Examining the proffered evidence under the standards set forth in United States v. Frederickson, supra, we cannot say the admission of this evidence amounted to plain error. The government offered the testimony regarding the 1975 meeting after defense counsel had vigorously cross-examined other board members on the issue of whether they had authorized Mr. Foote to sign their names to foundation fund checks. Additionally, the government was required under 18 U.S.C. § 1163 to show that the misapplication of funds was wilful. See United States v. Clemons, 503 F.2d 486, 489 (8th Cir. 1974). Thus, a material issue had been raised on which the other crimes evidence was admissible. Additionally, the prior admission of misuse of college funds by Mr. Foote was clearly relevant to show knowledge, plan or lack of mistake and related to similar wrongdoing which was "reasonably close in time to the charge at trial." United States v. Frederickson, supra, 601 F.2d at 1365.
We also find that "the evidence of the other crime was clear and convincing." Id. at 1365. Had the government only attempted to show that Mr. Foote had previously been "called on the carpet" for his check writing, we might be faced with "mere accusations of some other offense" as in Kraft v. United States, 238 F.2d 794, 802 (8th Cir. 1956). Here, however, three witnesses testified that appellant admitted prior misuse of college funds and "(s)uch an admission, if made directly, is clear and convincing proof of his participation." United States v. Davis, 551 F.2d 233, 235 (8th Cir.), cert. denied, 431 U.S. 923, 97 S. Ct. 2197, 53 L. Ed. 2d 237 (1977). And we also find that the probative value of this evidence outweighed its prejudicial impact under Fed.R.Evid. 403.
B. Travel Checks.
The next "other crimes" evidence appellant challenges is the government's introduction of two foundation fund checks which appellant alleges are unrelated to any of the counts of the indictment. The two checks in contention were introduced during cross-examination of Mr. Foote. The checks were payable to Mr. Foote and each contained a memo which indicated "travel."
The government, as noted earlier, sought to prove that Mr. Foote had received travel reimbursement for the same trip from more than once source. Mr. Foote testified that he had traveled to Washington, D. C. on college business on December 5, 1977, and returned December 9, 1977. The government during their case in chief, established that Mr. Foote received the following sums for travel expenses:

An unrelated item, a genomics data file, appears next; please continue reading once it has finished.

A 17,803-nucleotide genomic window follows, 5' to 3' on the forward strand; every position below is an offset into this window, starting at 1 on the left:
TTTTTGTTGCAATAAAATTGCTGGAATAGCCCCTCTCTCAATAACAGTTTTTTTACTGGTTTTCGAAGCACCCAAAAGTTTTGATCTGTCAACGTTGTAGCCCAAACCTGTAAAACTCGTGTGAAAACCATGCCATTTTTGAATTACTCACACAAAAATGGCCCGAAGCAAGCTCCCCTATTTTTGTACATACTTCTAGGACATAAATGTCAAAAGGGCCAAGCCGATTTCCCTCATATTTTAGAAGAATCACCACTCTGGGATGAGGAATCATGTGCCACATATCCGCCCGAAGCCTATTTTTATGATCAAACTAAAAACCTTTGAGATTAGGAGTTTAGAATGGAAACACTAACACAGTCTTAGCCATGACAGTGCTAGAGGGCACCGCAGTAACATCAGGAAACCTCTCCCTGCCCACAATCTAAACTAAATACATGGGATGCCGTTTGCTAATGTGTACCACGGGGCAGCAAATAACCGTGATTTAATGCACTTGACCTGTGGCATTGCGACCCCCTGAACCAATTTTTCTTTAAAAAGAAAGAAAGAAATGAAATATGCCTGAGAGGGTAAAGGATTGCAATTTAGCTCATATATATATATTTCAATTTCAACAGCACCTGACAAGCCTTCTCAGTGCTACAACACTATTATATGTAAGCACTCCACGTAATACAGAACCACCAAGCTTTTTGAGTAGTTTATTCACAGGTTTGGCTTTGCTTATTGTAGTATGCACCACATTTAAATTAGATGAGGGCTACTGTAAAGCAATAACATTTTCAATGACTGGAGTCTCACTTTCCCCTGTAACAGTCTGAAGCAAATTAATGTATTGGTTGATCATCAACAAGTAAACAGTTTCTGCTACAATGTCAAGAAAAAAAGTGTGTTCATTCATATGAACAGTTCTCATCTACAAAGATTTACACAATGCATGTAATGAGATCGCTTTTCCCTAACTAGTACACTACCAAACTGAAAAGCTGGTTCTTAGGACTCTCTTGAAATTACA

Source Date Amount ------ ---- ------ College's Foundation Fund 12/5/77 $250.00 (Count 6) Devils Lake Sioux Indian Tribe 12/5/77 303.75 (Count 5) Devils Lake Sioux Indian Tribe 12/13/77 53.75 (Count 4) Lake Region Junior College (Title III) 12/7/77 363.25 Lake Region Junior College (Title III) 11/28/77 285.00
Board members testified that although their names appeared on the $250 foundation fund check which was payable to Mr. Foote, they had not signed or authorized the check. The evidence also established that Mr. Foote had submitted the same hotel bill to both the Tribe and Lake Region Junior College following the Washington trip.
On cross-examination the appellant admitted receiving the above-mentioned travel expenses from the Tribe and Lake Region Junior College. Mr. Foote also testified that the Tribe had prepaid his air fare. However, Mr. Foote testified that the $250 check drawn on the foundation fund had been reimbursement for travel on a prior trip. The government then questioned Mr. Foote regarding the two additional checks objected to here. These checks were both drawn on the foundation fund and made payable to Charles Foote with a memo notation indicating "travel." The first check was dated November 29, 1977, and was for $250. The second check was dated December 12, 1977, and was for $175. Mr. Foote testified that he did not remember either check and could not remember endorsing them.
The evidence regarding additional "travel" checks being drawn on the foundation fund was admissible on the issue of double (and triple) billing of the trip. "Evidence of similar acts is admissible where there is a genuine issue as to intent, pre-conceived plan, or absence of mistake or accident." United States v. Young, 618 F.2d 1281, 1289 (8th Cir. 1980). Additionally, under Fed.R.Evid. 403, we cannot say that the probative value of this evidence was outweighed by its prejudice so as to constitute plain error.
C. Deposit of Rent Checks.
The appellant also objects to the introduction of two rent checks and their attached deposit slips. The checks were from Lake Region Junior College, each for $500, and were payable to the Devils Lake Sioux Tribe. The checks were deposited into the foundation fund account on December 5, 1977, and January 5, 1978. Mr. Foote could not recall making the deposits or whether it was his writing or signature on the deposit slips.